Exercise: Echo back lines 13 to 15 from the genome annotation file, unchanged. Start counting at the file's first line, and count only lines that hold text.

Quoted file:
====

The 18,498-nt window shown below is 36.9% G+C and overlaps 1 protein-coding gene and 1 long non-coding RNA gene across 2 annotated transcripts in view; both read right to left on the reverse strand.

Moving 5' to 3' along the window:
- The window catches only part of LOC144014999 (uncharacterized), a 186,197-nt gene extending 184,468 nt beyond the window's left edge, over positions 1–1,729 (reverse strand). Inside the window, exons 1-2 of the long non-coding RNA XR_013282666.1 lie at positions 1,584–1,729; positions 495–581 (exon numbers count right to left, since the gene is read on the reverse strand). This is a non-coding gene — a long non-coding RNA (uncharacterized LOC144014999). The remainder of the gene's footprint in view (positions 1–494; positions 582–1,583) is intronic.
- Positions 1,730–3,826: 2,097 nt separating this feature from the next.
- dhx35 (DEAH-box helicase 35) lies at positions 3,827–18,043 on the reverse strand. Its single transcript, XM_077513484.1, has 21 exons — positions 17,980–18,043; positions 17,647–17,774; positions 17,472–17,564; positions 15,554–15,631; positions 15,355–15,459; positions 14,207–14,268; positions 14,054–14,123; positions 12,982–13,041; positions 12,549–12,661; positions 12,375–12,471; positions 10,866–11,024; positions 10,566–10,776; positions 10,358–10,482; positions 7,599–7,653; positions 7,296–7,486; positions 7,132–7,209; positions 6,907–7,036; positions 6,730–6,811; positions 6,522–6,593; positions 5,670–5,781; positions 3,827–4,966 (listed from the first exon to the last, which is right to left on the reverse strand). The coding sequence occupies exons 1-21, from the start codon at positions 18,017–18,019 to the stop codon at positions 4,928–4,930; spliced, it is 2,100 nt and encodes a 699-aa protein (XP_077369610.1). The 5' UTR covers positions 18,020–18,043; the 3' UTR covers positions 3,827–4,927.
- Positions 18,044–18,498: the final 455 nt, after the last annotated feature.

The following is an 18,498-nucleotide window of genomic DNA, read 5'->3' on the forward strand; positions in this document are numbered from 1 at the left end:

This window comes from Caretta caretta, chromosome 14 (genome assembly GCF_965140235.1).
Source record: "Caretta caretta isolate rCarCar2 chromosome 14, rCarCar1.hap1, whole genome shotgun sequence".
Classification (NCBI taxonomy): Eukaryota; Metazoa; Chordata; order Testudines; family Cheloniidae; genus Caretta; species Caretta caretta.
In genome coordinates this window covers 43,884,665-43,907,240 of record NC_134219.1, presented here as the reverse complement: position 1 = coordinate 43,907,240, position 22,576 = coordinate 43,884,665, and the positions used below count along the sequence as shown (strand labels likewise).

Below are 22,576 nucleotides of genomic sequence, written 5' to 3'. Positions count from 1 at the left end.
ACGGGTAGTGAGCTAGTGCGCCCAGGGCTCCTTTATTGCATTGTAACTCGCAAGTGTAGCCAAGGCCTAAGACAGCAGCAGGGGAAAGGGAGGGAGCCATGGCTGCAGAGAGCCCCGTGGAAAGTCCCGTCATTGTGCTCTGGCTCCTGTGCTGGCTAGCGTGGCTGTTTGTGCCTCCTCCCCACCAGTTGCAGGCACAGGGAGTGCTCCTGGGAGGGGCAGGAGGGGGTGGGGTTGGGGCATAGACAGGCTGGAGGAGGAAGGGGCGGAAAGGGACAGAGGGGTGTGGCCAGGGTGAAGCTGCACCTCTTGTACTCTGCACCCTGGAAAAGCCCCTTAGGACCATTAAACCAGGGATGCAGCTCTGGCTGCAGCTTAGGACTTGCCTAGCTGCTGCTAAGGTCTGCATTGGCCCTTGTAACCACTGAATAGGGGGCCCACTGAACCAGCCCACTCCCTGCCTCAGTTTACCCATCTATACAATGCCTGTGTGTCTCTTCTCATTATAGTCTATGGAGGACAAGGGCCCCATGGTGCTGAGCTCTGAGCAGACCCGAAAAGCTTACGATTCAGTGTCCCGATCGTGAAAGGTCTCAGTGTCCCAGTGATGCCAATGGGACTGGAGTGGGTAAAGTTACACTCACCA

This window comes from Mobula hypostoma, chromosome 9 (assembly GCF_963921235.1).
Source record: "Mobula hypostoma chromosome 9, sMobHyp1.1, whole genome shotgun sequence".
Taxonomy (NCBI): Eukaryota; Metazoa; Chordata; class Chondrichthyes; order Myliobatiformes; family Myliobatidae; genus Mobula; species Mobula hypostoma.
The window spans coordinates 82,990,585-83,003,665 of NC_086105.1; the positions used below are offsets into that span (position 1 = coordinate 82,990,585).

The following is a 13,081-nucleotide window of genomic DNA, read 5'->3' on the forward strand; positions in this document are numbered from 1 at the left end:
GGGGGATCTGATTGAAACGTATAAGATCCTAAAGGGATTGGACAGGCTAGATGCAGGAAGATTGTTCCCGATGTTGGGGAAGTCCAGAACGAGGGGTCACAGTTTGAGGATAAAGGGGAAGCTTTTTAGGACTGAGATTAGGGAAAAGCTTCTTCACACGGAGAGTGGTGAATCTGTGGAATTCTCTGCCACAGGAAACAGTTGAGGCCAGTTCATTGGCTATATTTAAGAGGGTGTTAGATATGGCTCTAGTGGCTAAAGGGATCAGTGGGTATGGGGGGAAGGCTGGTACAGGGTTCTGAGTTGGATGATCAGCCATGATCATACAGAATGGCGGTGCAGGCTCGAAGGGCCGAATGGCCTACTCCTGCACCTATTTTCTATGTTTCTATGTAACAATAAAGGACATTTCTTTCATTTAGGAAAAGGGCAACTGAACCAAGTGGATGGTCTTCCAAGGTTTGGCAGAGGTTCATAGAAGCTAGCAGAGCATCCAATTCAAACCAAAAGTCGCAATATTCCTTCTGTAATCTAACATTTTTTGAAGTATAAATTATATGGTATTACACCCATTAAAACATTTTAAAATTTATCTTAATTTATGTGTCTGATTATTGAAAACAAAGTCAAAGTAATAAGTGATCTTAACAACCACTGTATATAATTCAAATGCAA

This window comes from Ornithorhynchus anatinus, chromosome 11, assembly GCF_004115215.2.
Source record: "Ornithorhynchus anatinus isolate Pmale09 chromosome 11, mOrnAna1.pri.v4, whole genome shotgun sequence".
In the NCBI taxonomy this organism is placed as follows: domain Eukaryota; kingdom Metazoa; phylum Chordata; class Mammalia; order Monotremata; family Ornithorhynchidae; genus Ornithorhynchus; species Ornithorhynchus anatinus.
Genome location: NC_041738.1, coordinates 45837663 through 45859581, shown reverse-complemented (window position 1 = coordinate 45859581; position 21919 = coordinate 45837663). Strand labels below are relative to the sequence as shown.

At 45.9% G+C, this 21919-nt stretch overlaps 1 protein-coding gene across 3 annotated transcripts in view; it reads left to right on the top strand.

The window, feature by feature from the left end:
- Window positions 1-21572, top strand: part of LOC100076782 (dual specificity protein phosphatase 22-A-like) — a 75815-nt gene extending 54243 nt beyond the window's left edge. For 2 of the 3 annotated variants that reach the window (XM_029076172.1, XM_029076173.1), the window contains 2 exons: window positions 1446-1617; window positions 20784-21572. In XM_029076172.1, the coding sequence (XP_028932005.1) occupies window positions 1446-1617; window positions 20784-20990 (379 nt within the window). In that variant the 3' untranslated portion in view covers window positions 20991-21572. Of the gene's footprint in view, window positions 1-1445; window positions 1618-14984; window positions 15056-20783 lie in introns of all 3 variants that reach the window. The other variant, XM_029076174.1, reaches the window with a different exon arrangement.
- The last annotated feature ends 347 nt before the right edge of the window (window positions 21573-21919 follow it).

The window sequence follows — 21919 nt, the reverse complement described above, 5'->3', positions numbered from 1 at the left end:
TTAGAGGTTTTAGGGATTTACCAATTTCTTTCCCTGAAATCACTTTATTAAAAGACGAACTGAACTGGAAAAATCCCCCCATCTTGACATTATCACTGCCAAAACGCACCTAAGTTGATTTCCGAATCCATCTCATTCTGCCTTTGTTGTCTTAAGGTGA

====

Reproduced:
ACGGGTAGTGAGCTAGTGCGCCCAGGGCTCCTTTATTGCATTGTAACTCGCAAGTGTAGCCAAGGCCTAAGACAGCAGCAGGGGAAAGGGAGGGAGCCATGGCTGCAGAGAGCCCCGTGGAAAGTCCCGTCATTGTGCTCTGGCTCCTGTGCTGGCTAGCGTGGCTGTTTGTGCCTCCTCCCCACCAGTTGCAGGCACAGGGAGTGCTCCTGGGAGGGGCAGGAGGGGGTGGGGTTGGGGCATAGACAGGCTGGAGGAGGAAGGGGCGGAAAGGGACAGAGGGGTGTGGCCAGGGTGAAGCTGCACCTCTTGTACTCTGCACCCTGGAAAAGCCCCTTAGGACCATTAAACCAGGGATGCAGCTCTGGCTGCAGCTTAGGACTTGCCTAGCTGCTGCTAAGGTCTGCATTGGCCCTTGTAACCACTGAATAGGGGGCCCACTGAACCAGCCCACTCCCTGCCTCAGTTTACCCATCTATACAATGCCTGTGTGTCTCTTCTCATTATAGTCTATGGAGGACAAGGGCCCCATGGTGCTGAGCTCTGAGCAGACCCGAAAAGCTTACGATTCAGTGTCCCGATCGTGAAAGGTCTCAGTGTCCCAGTGATGCCAATGGGACTGGAGTGGGTAAAGTTACACTCACCA

This window comes from Mobula hypostoma, chromosome 9 (assembly GCF_963921235.1).
Source record: "Mobula hypostoma chromosome 9, sMobHyp1.1, whole genome shotgun sequence".